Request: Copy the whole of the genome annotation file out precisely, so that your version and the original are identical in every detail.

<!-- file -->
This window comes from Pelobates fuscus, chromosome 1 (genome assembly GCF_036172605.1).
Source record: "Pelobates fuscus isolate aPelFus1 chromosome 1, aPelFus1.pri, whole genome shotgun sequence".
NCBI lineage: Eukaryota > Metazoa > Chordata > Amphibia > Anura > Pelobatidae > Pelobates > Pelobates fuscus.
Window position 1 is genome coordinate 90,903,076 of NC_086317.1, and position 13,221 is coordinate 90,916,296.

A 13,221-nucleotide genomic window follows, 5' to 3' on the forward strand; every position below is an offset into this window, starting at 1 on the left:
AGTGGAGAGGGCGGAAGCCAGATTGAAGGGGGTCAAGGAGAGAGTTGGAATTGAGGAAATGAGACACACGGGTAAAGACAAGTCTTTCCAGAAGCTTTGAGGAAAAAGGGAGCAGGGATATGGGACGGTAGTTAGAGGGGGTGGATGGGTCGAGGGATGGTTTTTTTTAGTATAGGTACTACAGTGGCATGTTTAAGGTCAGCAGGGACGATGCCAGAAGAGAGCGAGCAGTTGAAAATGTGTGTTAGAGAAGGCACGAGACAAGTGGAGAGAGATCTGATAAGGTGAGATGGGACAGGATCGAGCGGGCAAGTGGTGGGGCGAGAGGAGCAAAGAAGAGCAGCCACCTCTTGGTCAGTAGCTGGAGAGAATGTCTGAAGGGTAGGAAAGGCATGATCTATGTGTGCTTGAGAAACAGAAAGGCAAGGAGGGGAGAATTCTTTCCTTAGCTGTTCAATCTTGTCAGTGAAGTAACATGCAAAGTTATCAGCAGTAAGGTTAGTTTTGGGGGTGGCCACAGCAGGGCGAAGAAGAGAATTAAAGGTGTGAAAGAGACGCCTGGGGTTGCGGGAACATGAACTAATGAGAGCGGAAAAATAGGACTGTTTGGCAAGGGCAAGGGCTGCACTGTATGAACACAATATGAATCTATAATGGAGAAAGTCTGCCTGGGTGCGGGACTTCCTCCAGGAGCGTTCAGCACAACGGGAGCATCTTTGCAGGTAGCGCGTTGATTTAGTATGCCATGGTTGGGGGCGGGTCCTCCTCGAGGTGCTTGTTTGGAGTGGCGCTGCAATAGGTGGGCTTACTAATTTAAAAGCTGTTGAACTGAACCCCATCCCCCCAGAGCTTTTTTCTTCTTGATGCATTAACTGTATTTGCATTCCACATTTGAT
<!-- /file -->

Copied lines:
This window comes from Pelobates fuscus, chromosome 1 (genome assembly GCF_036172605.1).
Source record: "Pelobates fuscus isolate aPelFus1 chromosome 1, aPelFus1.pri, whole genome shotgun sequence".
NCBI lineage: Eukaryota > Metazoa > Chordata > Amphibia > Anura > Pelobatidae > Pelobates > Pelobates fuscus.
Window position 1 is genome coordinate 90,903,076 of NC_086317.1, and position 13,221 is coordinate 90,916,296.

A 13,221-nucleotide genomic window follows, 5' to 3' on the forward strand; every position below is an offset into this window, starting at 1 on the left:
AGTGGAGAGGGCGGAAGCCAGATTGAAGGGGGTCAAGGAGAGAGTTGGAATTGAGGAAATGAGACACACGGGTAAAGACAAGTCTTTCCAGAAGCTTTGAGGAAAAAGGGAGCAGGGATATGGGACGGTAGTTAGAGGGGGTGGATGGGTCGAGGGATGGTTTTTTTTAGTATAGGTACTACAGTGGCATGTTTAAGGTCAGCAGGGACGATGCCAGAAGAGAGCGAGCAGTTGAAAATGTGTGTTAGAGAAGGCACGAGACAAGTGGAGAGAGATCTGATAAGGTGAGATGGGACAGGATCGAGCGGGCAAGTGGTGGGGCGAGAGGAGCAAAGAAGAGCAGCCACCTCTTGGTCAGTAGCTGGAGAGAATGTCTGAAGGGTAGGAAAGGCATGATCTATGTGTGCTTGAGAAACAGAAAGGCAAGGAGGGGAGAATTCTTTCCTTAGCTGTTCAATCTTGTCAGTGAAGTAACATGCAAAGTTATCAGCAGTAAGGTTAGTTTTGGGGGTGGCCACAGCAGGGCGAAGAAGAGAATTAAAGGTGTGAAAGAGACGCCTGGGGTTGCGGGAACATGAACTAATGAGAGCGGAAAAATAGGACTGTTTGGCAAGGGCAAGGGCTGCACTGTATGAACACAATATGAATCTATAATGGAGAAAGTCTGCCTGGGTGCGGGACTTCCTCCAGGAGCGTTCAGCACAACGGGAGCATCTTTGCAGGTAGCGCGTTGATTTAGTATGCCATGGTTGGGGGCGGGTCCTCCTCGAGGTGCTTGTTTGGAGTGGCGCTGCAATAGGTGGGCTTACTAATTTAAAAGCTGTTGAACTGAACCCCATCCCCCCAGAGCTTTTTTCTTCTTGATGCATTAACTGTATTTGCATTCCACATTTGAT